• When is Android 7.1 Nougat coming to my phone?

Here are two different routes you can take: the traditional developer route and the super-friendly Android Beta Program route.

A developer preview is a “work in progress” build that is released to developers prior to a consumer rollout of the final software. Google offers a preview to collect and incorporate developer feedback. In the case of the Android 7.1 developer preview, as the software has already released on the Pixel and Pixel XL phones, it is being offered at beta quality, i.e., near final.

The aim is really to tease out problems with specific devices and allow developers to update apps to support 7.1’s new features.

In the initial phases Google is offering Android 7.1 for the Nexus 5X, Nexus 6Pand Pixel C. Additional devices will be added to the programme in November, including the Nexus 6, Nexus 9 and Nexus Player (probably).

As the Android 7.1 Nougat developer preview is arriving in beta, it should be stable, but some features may still be subject to change.

Google wants to make it easier for you to try Android 7.1 Nougat on device, so it’s also offering the Android Beta Program that allows anyone enrolled to update their Android devices to the developer preview and receive ongoing, over-the-air updates. It’s very much like Microsoft’s Windows Insider programme.

The beta ran for Android 7.0 Nougat and is very simple, meaning you don’t have to get involved in flashing updates or anything complicated.

Here’s how to get started:

  1. Visit android.com/beta to sign-up to the Android Beta Program.
  2. Sign into your Google account when prompted.
  3. Your eligible devices will be listed on the next page, click to enrol in the Beta Program.
  4. Updates will arrive over the air direct to your device.

That’s it, it’s so simple.

If you’ve used the Android Beta Program before and enrolled your device previously, it will already be on the list and will automatically receive the updates when they become available.

If you don’t want those updates, you can follow the steps above, but then click to “unenrol device”.

Oct
20

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ALABAMA: “COKE”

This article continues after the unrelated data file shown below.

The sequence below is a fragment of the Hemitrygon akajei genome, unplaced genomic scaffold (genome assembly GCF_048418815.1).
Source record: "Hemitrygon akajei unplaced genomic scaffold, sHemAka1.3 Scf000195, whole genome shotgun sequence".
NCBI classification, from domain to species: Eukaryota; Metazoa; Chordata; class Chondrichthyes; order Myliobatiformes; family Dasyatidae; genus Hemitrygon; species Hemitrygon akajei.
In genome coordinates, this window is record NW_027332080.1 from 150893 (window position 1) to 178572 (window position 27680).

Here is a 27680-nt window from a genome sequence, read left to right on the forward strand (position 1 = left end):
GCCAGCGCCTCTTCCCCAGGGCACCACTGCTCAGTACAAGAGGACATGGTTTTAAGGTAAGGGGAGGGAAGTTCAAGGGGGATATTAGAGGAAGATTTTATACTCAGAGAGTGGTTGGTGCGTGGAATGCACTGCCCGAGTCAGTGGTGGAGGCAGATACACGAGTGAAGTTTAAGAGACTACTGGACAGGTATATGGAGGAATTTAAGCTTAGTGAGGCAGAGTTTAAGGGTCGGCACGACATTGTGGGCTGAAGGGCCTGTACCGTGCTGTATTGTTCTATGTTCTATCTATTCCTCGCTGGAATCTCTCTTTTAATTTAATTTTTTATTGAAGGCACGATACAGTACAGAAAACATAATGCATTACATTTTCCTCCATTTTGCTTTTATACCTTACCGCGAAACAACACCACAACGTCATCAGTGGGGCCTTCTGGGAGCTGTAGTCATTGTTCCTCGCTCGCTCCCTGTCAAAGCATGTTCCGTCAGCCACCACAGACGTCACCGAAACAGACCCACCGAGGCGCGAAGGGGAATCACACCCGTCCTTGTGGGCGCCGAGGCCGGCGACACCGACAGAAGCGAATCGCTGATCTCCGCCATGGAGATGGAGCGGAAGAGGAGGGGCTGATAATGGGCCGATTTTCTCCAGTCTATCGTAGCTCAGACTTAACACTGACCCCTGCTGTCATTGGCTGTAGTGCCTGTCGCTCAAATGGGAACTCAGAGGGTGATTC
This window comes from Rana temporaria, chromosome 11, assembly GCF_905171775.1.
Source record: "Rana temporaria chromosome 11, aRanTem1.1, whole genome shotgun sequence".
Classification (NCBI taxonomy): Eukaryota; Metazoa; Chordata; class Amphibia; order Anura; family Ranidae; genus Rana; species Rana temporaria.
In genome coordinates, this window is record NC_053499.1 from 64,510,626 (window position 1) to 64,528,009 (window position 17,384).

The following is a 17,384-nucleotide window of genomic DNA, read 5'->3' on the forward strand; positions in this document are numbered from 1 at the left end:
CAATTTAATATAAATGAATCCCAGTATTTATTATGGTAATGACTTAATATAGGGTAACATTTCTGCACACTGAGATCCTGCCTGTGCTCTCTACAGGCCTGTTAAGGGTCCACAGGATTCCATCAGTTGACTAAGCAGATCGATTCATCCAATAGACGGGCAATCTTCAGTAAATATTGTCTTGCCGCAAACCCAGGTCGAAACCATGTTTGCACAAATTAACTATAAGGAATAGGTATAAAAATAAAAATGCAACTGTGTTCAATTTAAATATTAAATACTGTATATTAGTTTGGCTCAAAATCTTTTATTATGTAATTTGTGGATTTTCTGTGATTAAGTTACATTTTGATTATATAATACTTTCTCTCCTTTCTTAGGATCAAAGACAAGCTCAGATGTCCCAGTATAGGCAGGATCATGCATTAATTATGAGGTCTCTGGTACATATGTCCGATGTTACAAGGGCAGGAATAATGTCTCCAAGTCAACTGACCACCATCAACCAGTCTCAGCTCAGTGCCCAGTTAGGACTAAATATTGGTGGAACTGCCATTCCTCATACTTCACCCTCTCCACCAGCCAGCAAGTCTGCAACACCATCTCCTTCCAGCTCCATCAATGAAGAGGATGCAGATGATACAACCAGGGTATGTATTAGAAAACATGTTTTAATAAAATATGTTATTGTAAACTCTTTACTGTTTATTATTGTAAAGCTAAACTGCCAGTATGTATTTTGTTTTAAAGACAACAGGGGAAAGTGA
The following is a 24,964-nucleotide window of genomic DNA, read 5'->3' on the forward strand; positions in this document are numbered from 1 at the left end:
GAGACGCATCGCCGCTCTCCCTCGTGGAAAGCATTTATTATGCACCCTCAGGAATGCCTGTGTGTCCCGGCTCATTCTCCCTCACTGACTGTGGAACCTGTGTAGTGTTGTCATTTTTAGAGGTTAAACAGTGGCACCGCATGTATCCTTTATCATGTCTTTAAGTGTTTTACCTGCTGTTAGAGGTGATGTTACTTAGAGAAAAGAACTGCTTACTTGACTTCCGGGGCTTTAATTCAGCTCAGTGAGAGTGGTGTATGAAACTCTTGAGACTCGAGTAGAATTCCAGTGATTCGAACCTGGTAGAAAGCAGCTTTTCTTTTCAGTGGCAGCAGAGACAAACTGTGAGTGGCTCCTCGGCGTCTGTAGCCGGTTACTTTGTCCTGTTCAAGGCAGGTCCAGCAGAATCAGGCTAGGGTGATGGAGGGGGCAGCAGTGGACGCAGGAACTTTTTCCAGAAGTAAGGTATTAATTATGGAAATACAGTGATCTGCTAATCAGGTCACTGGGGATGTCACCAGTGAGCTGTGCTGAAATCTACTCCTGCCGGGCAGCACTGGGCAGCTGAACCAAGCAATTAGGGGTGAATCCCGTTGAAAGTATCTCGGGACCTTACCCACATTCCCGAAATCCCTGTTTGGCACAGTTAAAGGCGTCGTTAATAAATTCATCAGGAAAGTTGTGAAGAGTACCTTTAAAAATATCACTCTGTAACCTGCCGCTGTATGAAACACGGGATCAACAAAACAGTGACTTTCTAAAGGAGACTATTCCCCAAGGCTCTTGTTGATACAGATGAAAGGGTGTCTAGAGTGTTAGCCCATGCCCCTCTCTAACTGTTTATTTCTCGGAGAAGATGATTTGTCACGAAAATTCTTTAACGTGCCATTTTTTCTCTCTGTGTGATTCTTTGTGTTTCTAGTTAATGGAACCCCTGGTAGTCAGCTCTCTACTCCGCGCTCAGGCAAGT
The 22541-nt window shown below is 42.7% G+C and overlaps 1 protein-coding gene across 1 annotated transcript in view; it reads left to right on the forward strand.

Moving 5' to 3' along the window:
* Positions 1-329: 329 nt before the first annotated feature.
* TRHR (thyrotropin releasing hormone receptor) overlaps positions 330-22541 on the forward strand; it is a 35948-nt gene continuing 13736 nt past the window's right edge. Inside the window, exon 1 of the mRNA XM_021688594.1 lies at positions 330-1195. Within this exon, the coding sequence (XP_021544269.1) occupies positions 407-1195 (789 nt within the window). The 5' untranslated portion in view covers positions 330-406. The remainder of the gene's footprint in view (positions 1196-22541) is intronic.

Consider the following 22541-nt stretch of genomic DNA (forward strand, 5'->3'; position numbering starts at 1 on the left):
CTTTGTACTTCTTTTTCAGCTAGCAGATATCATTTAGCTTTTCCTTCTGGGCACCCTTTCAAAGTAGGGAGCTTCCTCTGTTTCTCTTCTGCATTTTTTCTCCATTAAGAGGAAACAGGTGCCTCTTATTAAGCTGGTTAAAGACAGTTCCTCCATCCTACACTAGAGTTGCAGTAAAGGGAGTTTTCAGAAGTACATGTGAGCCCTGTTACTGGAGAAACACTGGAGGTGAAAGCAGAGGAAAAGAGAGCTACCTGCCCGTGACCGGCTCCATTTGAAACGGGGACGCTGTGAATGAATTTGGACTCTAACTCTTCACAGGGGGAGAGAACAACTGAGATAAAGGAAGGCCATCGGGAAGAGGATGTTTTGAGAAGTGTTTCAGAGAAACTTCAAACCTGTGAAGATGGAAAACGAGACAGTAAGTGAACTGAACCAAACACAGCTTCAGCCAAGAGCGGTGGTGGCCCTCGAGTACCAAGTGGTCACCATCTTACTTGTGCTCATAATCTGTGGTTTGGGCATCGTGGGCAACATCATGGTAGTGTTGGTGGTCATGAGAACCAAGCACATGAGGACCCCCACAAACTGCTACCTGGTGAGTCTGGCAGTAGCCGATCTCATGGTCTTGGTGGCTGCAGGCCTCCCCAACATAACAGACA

Soda is “pop” in the Midwest and “tonic” in parts of New England, but it’s “coke” in the Alabama and most of the South. Even if you want Sprite or root beer or Dr. Pepper, it’s perfectly acceptable to ask for them by saying you want a “coke.” You’ll then be asked, “What kind of coke do you want?” Come on, Southerners, you know damn well what Coke is!

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ARIZONA: “SWAMP COOLER”

What’s a swamp cooler? Well, it’s just another word for an evaporative cooler. OK, great… Follow-up question: What’s an evaporative cooler?

If you live in the drier parts of the west, you’ll probably already know that this is an air conditioner that uses the evaporation of water to both cool the air and add moisture to it. Not only is this more effective in drier climates, but it cools at a lower cost.

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ARKANSAS: “CADDYWONKERS”/“CADDYWONKED”/“CATTYWAMPUS”

This is one of those terms that will catch you off-guard the first time you hear it, and you might momentarily worry that you’ve walked into a Dr. Seuss story. However, caddywonkers/caddywonked (or cattywampus) is just another term for sideways, unconventional, or askew. The easiest way to illustrate its use is by saying, “The term ‘caddywonked’ is a little caddywonked, but it’s acceptable in the South.”

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CALIFORNIA: “HELLA” OR “HECKA”

“Hella” is a slang term for “very,” “really,” and “a lot” that originated in the San Francisco region before expanding to the greater Northern California area. Used mostly by the younger crowd, the music industry made it mainstream for a short time in the late ‘90s (as did the 1998 South Park episode “Spookyfish”), but the word mostly fell out of vocabularies outside of the west coast in the 2000s. Even there, it’s not nearly as popular as it was 15 or 20 years ago. Some folks also use or used the term “hecka” in a similar way, but it wasn’t hella popular.

Oct
18

LAHORE: The Pakistan Electronic Media Regulatory Authority (Pemra) on Monday issued show-cause notices to 72 cable TV operators in the Lahore region for showing excessive foreign content during the last two days after expiry of the deadline, Oct 15.

Pemra had announced on Aug 31 that strict action would be taken against the channels airing foreign content more than the prescribed limit and the traders selling illegal Indian Direct-to-Home (DTH) sets.

Only 10pc of the airtime is allowed for foreign content while the maximum limit for Indian content is six percent in 24 hours.

The Pemra authorities had also fixed the time for Indian news and entertainment channels content could be shown from 4pm to 7pm.


Indian content allowed only from 4pm to 7pm